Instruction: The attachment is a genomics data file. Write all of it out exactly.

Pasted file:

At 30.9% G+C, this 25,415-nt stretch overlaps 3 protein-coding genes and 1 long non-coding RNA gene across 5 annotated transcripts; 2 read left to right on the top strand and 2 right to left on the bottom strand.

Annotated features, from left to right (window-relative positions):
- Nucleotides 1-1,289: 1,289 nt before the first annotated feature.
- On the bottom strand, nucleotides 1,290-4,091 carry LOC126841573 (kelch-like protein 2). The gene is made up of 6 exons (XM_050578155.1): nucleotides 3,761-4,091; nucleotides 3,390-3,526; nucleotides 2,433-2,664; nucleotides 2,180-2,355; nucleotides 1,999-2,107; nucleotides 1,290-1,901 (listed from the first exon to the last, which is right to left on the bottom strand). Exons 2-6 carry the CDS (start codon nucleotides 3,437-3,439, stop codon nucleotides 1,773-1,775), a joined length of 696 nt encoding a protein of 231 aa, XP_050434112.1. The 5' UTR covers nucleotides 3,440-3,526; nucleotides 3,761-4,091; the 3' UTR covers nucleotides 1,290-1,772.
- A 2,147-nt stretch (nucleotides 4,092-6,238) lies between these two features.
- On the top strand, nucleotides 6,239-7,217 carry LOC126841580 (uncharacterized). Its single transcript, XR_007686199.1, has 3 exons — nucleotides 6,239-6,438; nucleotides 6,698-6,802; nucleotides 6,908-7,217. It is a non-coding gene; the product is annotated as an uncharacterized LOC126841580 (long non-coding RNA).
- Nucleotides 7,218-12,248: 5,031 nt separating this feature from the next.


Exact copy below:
At 30.9% G+C, this 25,415-nt stretch overlaps 3 protein-coding genes and 1 long non-coding RNA gene across 5 annotated transcripts; 2 read left to right on the top strand and 2 right to left on the bottom strand.

Annotated features, from left to right (window-relative positions):
- Nucleotides 1-1,289: 1,289 nt before the first annotated feature.
- On the bottom strand, nucleotides 1,290-4,091 carry LOC126841573 (kelch-like protein 2). The gene is made up of 6 exons (XM_050578155.1): nucleotides 3,761-4,091; nucleotides 3,390-3,526; nucleotides 2,433-2,664; nucleotides 2,180-2,355; nucleotides 1,999-2,107; nucleotides 1,290-1,901 (listed from the first exon to the last, which is right to left on the bottom strand). Exons 2-6 carry the CDS (start codon nucleotides 3,437-3,439, stop codon nucleotides 1,773-1,775), a joined length of 696 nt encoding a protein of 231 aa, XP_050434112.1. The 5' UTR covers nucleotides 3,440-3,526; nucleotides 3,761-4,091; the 3' UTR covers nucleotides 1,290-1,772.
- A 2,147-nt stretch (nucleotides 4,092-6,238) lies between these two features.
- On the top strand, nucleotides 6,239-7,217 carry LOC126841580 (uncharacterized). Its single transcript, XR_007686199.1, has 3 exons — nucleotides 6,239-6,438; nucleotides 6,698-6,802; nucleotides 6,908-7,217. It is a non-coding gene; the product is annotated as an uncharacterized LOC126841580 (long non-coding RNA).
- Nucleotides 7,218-12,248: 5,031 nt separating this feature from the next.